What’s worse, sometimes the single camera went out of focus. I specifically cited an example where a camera goes in and out of focus eight times within 45 seconds, so I can’t edit around it. Was the cameraman learning on the job or something? An out of focus camera, with no secondary angle, is not acceptable.

Again, would this have been a problem if it were footage for a highlight video? Not at all. Just snip-snip, edit around it, and no one is the wiser. Sadly for me, there is no way to salvage those moments now.

It’s clear to me now that filming concerts gave me a completely different mindset for shooting in multicam. Every moment is precious. These people didn’t know or care how to shoot in multicam. What I didn’t realize at the time of talking to the videographer was that his downplay of recording audio from the mixer indicated a more serious lack of expertise in syncing multiple angles of video together! People tend to downplay what they don’t know/find important.

At one point they argued that it takes up a lot of space to keep the cameras rolling the whole time. Isn’t that what they’re paid for? They didn’t record audio from the mixer for the main wedding ceremony either, and that is peanuts in storage compared to video. The most rational explanation is that someone forgot—or thought they knew better.

If you request multicam, ask if they will keep the cameras rolling the whole time. Find out how much DELTA there is between what they always do vs. what you’re asking, because otherwise the person you hire may just wing it. If they downplay or minimize the ask, it might be because it cuts into their margin and they need to hire more people, or they don’t know how.

Mistake #3.

Timespan of Project Files

I also asked for the project files as part of the contract. We signed on it. Then afterwards…

“Sorry, the software we use creates really big project files. So we delete the project after every export to make edits faster and save space.”

What? 😲

You mean to say you delete the project even before the client has received and approved the work? That’s dumbfounding. Then they patronized me with the most brilliant editing advice I have received.

“I am sure you can easily load edited videos in Premiere Pro and replace any shots you want with raw files he provided.”

What?? 😱

THAT gave me real insight into their editing process: if you ask for a change, they must re-ingest the H264 export (which is already compressed), chop it up, do whatever, then EXPORT and compress it again. No timecode, no real syncing. This is why somehow, mysteriously, the edited videos were not as crisp as the raw footage.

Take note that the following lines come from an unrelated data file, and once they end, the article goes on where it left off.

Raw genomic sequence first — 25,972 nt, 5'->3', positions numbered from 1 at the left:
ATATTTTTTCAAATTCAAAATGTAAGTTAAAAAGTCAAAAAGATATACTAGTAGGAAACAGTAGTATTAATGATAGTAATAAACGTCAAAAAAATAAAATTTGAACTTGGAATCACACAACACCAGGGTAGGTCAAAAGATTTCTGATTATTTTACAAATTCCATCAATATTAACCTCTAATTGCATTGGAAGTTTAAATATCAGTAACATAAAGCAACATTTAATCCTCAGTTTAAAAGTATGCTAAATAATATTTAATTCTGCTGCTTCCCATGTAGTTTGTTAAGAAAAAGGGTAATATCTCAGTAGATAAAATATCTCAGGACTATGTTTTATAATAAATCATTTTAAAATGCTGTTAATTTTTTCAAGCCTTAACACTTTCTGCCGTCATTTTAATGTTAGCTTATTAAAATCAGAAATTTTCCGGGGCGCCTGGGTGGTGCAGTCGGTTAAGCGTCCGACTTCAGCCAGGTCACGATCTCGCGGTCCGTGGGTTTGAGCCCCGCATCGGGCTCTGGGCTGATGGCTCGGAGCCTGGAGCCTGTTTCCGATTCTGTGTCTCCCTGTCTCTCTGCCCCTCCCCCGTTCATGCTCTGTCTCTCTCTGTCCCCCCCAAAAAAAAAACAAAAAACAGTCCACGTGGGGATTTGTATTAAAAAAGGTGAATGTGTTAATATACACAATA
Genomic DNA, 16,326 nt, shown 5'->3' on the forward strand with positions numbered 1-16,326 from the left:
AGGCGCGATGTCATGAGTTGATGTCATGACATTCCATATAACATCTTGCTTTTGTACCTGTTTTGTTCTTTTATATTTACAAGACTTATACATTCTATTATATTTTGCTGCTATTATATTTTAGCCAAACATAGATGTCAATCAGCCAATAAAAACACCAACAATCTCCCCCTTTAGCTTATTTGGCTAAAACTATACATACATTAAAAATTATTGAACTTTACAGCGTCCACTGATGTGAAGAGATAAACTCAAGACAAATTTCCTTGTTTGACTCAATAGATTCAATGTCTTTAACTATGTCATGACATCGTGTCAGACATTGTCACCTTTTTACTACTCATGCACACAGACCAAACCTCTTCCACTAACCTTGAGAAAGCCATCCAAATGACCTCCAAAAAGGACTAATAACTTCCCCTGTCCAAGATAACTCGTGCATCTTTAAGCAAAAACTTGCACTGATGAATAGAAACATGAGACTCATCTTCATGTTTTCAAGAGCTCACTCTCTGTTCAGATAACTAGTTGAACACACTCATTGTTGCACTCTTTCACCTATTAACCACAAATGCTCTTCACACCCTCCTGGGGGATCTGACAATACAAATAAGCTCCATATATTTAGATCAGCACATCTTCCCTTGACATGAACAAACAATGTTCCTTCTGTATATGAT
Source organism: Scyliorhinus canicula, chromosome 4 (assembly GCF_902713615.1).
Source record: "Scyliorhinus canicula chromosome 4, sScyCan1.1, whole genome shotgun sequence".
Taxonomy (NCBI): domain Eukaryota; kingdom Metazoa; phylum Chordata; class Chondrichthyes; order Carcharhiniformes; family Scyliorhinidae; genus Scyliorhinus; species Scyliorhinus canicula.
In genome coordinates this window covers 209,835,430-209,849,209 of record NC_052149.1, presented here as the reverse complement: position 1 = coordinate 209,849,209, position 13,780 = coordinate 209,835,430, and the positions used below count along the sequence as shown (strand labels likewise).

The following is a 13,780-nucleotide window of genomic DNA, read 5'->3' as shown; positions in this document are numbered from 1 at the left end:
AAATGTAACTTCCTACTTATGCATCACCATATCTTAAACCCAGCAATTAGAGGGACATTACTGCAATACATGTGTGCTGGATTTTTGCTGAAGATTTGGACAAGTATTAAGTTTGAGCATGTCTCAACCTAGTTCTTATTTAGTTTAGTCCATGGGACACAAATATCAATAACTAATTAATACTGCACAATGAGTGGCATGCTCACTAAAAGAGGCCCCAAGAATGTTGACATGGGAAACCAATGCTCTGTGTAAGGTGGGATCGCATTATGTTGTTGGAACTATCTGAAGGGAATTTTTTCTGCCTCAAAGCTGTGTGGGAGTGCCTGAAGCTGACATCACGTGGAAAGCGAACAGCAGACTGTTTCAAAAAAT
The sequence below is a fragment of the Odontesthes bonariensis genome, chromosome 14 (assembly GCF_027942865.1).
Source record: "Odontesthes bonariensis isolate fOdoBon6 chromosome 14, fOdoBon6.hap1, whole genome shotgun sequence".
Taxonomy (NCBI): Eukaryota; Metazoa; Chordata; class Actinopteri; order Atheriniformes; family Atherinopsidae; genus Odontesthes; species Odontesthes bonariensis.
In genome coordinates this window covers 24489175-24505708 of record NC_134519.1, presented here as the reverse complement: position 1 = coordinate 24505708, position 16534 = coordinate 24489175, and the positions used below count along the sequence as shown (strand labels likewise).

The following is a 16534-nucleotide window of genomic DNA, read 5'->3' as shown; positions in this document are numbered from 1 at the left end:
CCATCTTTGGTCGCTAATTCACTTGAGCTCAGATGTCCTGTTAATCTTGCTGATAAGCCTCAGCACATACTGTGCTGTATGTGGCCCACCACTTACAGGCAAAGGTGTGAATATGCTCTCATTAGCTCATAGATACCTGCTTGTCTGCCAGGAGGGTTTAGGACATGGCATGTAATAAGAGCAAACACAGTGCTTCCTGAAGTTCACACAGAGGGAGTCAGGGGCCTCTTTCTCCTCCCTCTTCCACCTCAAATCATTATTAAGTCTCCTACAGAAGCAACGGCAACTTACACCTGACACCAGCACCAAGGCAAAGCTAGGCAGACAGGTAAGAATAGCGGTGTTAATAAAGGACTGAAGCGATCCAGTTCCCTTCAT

Mistake #4.

Contract Breaks

What do you do if you’ve trusted someone with your contract and they don’t fulfill it?

Nothing, really: it’s extremely disappointing to have asked for something, paid for it, and have it ignored.

“You definitely held us at the highest standards, and I am extremely sorry that I couldn’t meet the expectations.”

This is another clever way of shifting the responsibility and making it about “me” and “my standards.” I think the lowest standard was they film and capture all the raw footage. They signed on it, and they didn’t do it.

I always considered myself a passionate amateur until this point, but now I realize how wide the spread in “professional” really is.

Another friend told me the other day that she never even got her edited wedding videos, just the raw footage. It seems the norm for a lot of wedding professionals is to be paid in full on the day of the event, leaving no accountability. It might have been tricky, but respectfully negotiating different payment terms is something we should have done.

Mistake #5.

Moving Forward

I hope these reflections are useful to anyone who may be looking to hire a videographer on their own. I wish my future self advice my former self on what to look out for and what questions to ask.

It really hurts to be minimized and taken advantage of. It leaves impressions that remain etched for a long time. One of the most insightful commentaries of this is Dave Chappelle: Unforgiven | Exposing Comedy Central at 2:20 where he describes how a grown adult stole a joke from 15 year-old Dave Chappelle (warning language). I know it will be a continous practice to internalize and overcome this. I know it will make me a better person.

For now, I have what footage I have. I will be creative, work out of happiness, and make the best of it. Our wedding was magical, and I will make something magical to share to with those I love.

Update: One Year Later

It’s true that I have not yet re-edited the videos. Each time I tried to start, the negative feels were just too strong. That is slowly changing though.

What I have observed about myself is that I have become more confident about my own abilities. Not in a way that puts others down, but in a way in which others cannot put me down so easily. I trust and value myself in a way now that I may not have been able to otherwise, and I share that value with others.

That’s a pretty nice wedding gift from the universe.